Automatic Rollover

DEFINITION of 'Automatic Rollover'

1. The transfer of qualified retirement plan distributions into an individual retirement account with no action required by the account holder.


2. The reinvestment of a certificate of deposit's interest and principle upon maturity with no action required by the account holder. When a CD matures, the certificate holder may have a short window during which to move the proceeds to another account. If they do nothing, the financial institution automatically reinvests the proceeds into a new CD with the same maturity as the original CD.

BREAKING DOWN 'Automatic Rollover'

1. Internal Revenue Service regulations enacted in 2001 as part of the Economic Growth and Tax Relief Reconciliation Act require plan sponsors of most qualified defined contribution and defined benefit plans, section 457 plans and 403(b) plans with an automatic cash-out provision to automatically place certain mandatory distributions into an IRA. If the plan holder wants something different to happen, they can choose a cash distribution or a rollover to a specific retirement account. The regulations became effective in 2005 and apply to mandatory distributions of more than $1,000 that are eligible for rollover and subject to federal income tax withholding.


2. Automatic rollover, also called "automatic renewal," can simplify the reinvestment process for CD holders. The drawbacks are that the CD holder might prefer to put the money into a different investment, and if they do not act during the short time before the automatic rollover kicks in, there will be a penalty to cash out the new CD early.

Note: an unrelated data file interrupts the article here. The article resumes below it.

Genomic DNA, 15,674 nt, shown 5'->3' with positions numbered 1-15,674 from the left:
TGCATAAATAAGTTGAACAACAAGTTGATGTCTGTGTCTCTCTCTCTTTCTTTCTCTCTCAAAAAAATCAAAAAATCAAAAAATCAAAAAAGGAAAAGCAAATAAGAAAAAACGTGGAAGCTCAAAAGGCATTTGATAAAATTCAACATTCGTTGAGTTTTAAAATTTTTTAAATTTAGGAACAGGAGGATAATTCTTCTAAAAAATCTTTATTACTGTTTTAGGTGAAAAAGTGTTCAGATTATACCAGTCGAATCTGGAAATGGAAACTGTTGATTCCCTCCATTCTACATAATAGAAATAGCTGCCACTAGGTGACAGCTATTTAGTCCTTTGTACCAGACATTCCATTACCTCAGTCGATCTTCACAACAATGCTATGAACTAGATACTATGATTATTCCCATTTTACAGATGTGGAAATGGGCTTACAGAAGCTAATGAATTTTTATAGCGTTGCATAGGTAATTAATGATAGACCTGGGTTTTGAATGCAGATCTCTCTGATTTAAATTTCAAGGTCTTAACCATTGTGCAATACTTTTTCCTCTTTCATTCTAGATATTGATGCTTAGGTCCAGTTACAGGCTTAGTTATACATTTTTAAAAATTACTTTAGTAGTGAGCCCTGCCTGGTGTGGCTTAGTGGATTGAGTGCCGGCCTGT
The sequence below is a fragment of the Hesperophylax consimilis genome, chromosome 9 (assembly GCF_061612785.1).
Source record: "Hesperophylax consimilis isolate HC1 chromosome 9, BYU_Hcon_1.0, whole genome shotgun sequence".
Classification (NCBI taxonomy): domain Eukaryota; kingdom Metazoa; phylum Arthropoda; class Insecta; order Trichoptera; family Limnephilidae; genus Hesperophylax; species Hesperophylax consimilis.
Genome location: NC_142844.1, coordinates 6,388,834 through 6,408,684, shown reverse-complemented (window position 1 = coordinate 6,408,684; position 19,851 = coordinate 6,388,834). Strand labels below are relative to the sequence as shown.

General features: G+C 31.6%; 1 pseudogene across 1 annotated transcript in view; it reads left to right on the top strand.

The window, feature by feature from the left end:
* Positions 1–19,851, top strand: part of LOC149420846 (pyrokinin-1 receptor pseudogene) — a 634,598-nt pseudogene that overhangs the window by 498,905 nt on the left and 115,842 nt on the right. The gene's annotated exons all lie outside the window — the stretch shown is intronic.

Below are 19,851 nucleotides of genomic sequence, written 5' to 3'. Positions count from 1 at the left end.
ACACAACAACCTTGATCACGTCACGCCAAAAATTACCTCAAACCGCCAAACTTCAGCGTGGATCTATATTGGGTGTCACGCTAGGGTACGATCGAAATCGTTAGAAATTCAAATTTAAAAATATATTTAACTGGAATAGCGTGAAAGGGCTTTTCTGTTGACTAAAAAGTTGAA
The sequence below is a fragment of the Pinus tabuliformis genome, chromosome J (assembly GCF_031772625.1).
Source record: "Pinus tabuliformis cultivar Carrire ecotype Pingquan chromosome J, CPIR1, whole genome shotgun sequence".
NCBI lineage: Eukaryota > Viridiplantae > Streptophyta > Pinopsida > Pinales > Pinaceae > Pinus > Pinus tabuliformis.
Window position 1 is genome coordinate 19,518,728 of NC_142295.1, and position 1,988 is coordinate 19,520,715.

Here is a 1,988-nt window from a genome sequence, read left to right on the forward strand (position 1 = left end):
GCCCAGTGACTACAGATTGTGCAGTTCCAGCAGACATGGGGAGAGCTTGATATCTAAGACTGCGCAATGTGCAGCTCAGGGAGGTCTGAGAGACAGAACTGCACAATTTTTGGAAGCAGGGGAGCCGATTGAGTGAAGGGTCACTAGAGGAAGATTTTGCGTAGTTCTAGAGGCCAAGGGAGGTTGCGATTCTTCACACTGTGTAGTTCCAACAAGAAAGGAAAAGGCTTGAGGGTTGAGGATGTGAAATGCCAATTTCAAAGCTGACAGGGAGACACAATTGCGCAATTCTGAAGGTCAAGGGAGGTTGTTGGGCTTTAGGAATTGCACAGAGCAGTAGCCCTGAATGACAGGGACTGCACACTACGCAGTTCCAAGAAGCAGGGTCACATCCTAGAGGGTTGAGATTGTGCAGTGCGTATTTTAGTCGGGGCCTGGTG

RELATED TERMS
  1. Rollover

    A rollover is when you do the following: 1. Reinvest funds from ...
  2. Zero-Coupon Certificate Of Deposit ...

    A certificate of deposit (CD) that is purchased at a largely ...
  3. Bull CD

    A certificate of deposit whose interest rate fluctuates in direct ...
  4. Bear CD

    A certificate of deposit whose interest rate fluctuates in inverse ...
  5. Rollover IRA

    A special type of traditional individual retirement account into ...
  6. Automatic Reinvestment Plan

    An investment program in which capital gains or other income ...
Related Articles
  1. Retirement

    What Happens in a Rollover?

    In the retirement savings realm, rollover refers to transferring the holdings in one retirement account into another.
  2. Personal Finance

    Are CDs Good Protection For The Bear Market?

    Certificates of deposit promise stable income in any market, but do they deliver?
  3. Retirement

    Best Ways to Roll Over Your 401(k)

    When you leave a job, you have some decisions to make about what to do with your 401(k). Here are some choices.
  4. Trading

    Callable CDs: Check The Fine Print

    These offer higher returns than regular certificates of deposit, but there's a catch.
  5. Retirement

    Avoid the Most Common IRA Rollover Mistakes

    Avoid paying excess taxes by learning some simple transfer rules.
  6. Markets

    Getting Certificates of Deposit (CDs) in Emerging Markets: Risks and Rewards